By Leonard E. Colvin
New Journal and Guide
Four days after Dylann Storm Roof, 21, sat almost an hour, during a prayer meeting at Emanuel African Methodist Episcopal Church and then shot nine of the participants dead, the congregation gathered the following Sunday to worship and express grief, faith and gratitude.
“The doors of the church are open”
Since the tragic shooting on the evening of June 17, the Historic Church has been a crime scene. The shooting took place in its basement.
But above in the main sanctuary, hundreds of regular worshipers, visitors, public officials and the media filled the pews of the church in downtown Charleston, South Carolina.
“The doors of the church are open,” declared the Rev. Norvel Goff during prayers. Goof replaced the church’s senior pastor Rev. Clementa Pinckney, who was among the nine victims shot to death by Roof.
“No evildoer, no demon in hell or on earth can close the doors of God’s church,” Goff proclaimed.
The worshipers sang hymns, prayed and remembered the nine church members shot to death, including Rev. Pinckney. His seat behind the podium was shrouded in black cloth and uniformed police officers were present in the side aisles.
“It’s by faith that we are standing here and sitting here,” Goff said. “It has been tough. It has been rough. Some of us have been downright angry. But through it all, God has sustained us.”
“Lots of folks expected us to do something strange and break out in a riot. Well, they just don’t know us,” Goff said as the congregation stood and cheered.
‘We’re going to pursue justice’
“We have shown the world how we as a group of people can come together and pray and work out things that need to be worked out.”
“Take it down”
The worship service was broadcast live by local and national Cable News outlets Sunday starting around 10 a.m., while church bells across the city began to ring in solidarity with Emanuel’s congregation.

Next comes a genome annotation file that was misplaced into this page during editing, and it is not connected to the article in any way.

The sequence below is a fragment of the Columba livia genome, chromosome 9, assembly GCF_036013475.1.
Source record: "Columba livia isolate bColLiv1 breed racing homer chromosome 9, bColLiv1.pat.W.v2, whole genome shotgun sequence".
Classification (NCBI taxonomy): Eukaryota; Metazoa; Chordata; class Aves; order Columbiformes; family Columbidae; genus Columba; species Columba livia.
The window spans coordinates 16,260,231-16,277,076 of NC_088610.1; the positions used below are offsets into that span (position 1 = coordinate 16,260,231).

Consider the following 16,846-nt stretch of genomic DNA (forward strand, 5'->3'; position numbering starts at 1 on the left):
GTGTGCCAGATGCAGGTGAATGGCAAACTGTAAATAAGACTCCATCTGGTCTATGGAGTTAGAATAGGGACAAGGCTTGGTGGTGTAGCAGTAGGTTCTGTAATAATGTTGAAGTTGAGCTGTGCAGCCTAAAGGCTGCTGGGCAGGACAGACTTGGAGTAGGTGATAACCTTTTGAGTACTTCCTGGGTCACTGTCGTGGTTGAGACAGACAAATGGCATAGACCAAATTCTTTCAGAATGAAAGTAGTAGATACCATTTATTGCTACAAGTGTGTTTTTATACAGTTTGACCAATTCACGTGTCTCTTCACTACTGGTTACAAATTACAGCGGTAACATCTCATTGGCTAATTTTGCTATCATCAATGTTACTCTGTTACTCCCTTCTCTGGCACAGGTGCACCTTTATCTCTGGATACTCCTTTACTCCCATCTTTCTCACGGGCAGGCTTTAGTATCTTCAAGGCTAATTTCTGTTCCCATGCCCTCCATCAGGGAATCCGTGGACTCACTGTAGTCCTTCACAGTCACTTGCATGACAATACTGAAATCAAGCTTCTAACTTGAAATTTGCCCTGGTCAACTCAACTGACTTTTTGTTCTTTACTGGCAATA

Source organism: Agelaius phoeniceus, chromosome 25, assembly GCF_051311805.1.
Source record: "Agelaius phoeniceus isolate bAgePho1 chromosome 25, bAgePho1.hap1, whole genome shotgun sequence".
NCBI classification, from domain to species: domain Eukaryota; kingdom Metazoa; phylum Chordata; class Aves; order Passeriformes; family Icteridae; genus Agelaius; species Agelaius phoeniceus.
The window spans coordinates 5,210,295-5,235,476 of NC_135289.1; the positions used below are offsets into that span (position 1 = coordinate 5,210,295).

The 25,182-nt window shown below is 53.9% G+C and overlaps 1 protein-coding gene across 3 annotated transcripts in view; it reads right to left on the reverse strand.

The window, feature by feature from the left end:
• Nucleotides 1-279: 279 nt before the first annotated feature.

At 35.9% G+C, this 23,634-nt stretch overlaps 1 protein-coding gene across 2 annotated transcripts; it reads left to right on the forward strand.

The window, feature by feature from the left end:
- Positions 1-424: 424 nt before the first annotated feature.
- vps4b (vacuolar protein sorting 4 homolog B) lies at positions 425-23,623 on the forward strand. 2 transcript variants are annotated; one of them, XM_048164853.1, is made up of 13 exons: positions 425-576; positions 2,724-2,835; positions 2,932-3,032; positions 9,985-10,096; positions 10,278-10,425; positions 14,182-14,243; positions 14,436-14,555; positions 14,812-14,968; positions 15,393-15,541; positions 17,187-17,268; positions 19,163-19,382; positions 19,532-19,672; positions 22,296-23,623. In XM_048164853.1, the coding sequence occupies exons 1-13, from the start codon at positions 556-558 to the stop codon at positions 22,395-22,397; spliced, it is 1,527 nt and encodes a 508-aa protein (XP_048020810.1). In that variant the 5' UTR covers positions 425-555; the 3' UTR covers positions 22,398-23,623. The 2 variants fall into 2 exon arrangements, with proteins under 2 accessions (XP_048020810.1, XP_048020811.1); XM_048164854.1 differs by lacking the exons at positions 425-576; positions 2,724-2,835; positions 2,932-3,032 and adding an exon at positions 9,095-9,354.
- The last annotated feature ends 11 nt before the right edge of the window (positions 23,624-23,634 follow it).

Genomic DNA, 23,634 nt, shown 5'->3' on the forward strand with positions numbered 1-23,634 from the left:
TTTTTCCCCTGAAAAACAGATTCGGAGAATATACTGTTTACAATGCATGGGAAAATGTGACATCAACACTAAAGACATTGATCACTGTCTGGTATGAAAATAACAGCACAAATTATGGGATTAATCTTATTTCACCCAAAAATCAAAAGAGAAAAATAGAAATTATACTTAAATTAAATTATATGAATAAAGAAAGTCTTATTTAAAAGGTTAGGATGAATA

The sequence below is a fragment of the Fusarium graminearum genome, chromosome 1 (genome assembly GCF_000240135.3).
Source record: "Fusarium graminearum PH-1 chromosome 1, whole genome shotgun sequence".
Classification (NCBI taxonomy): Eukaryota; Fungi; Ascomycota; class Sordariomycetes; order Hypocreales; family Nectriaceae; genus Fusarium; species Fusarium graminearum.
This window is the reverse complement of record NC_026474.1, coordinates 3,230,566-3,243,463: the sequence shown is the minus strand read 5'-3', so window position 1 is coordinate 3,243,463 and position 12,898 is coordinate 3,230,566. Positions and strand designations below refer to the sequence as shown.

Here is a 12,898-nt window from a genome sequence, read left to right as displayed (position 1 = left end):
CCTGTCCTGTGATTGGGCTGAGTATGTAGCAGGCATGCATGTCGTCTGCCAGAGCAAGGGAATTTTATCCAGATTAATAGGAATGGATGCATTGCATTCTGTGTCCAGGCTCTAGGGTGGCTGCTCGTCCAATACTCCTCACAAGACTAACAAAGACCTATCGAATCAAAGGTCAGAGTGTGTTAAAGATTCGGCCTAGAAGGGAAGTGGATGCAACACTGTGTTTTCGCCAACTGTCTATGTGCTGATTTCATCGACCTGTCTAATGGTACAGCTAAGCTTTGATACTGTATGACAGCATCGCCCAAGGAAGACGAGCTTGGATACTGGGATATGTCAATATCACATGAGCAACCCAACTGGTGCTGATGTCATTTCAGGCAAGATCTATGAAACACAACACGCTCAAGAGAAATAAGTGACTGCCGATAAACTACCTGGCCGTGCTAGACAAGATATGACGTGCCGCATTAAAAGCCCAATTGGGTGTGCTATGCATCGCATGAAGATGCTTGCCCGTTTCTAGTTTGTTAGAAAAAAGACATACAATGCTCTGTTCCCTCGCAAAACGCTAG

Later that evening, a human chain of unity was staged on the 13,200-foot Arthur Ravenel Jr. Bridge where thousands held hands across the Cooper River.
The day before, hundreds, in silence, participated in a Black Lives Matter march that began at Emmanuel AME and ended with a rally outside the historic building housing Daughters of the Confederacy.
A larger group of marchers on Saturday in Columbia, the state capital, organized a “take it down” rally calling for the state to stop flying the Confederate over the capital building.
The U.S. flag and the South Carolina state banner flew at half mast to honor the Emanuel 9 over the weekend. But the flag of the Confederate States of America flew at full mast. Only a resolution of the state General Assembly can order the flag to be lowered for any reason.
Charleston Mayor Joseph P. Riley on Sunday called for the flag, to be removed and sent “into a museum,” calling it an “affirmation” of hatred.
“It sends, at best, mixed messages and, at worst, for hateful people like [accused shooter Dylann] Roof, it’s an affirmation because they have appropriated something and used it as a symbol of hatred. So I think that it needs to go into a museum.”
In 2000 an effort to stop flying the confederate banner over the state capital was defeated in the State Legislature.
Democratic and Republican candidates running for the White House in 2016 responded in varying ways for the flag’s removal. The GOP candidate in 2012, Mitt Romney, was the first national poll to speak out for the flag’s removal.
Jeb Bush said his view on the subject is clear, and, as governor of Florida, he had the flag moved from the state capital to a museum.
On Monday (June 22) Republican National Committee (RNC) Chairman Reince Priebus, announced official support for the flag’s removal. In a statement, he wrote, “This flag has become too divisive and too hurtful for too many of our fellow Americans. For South Carolina, taking down this Confederate flag is a step in mending those divisions. Our future must be better than our past.”
Democratic candidate Hillary Clinton said removing the flag is the right thing.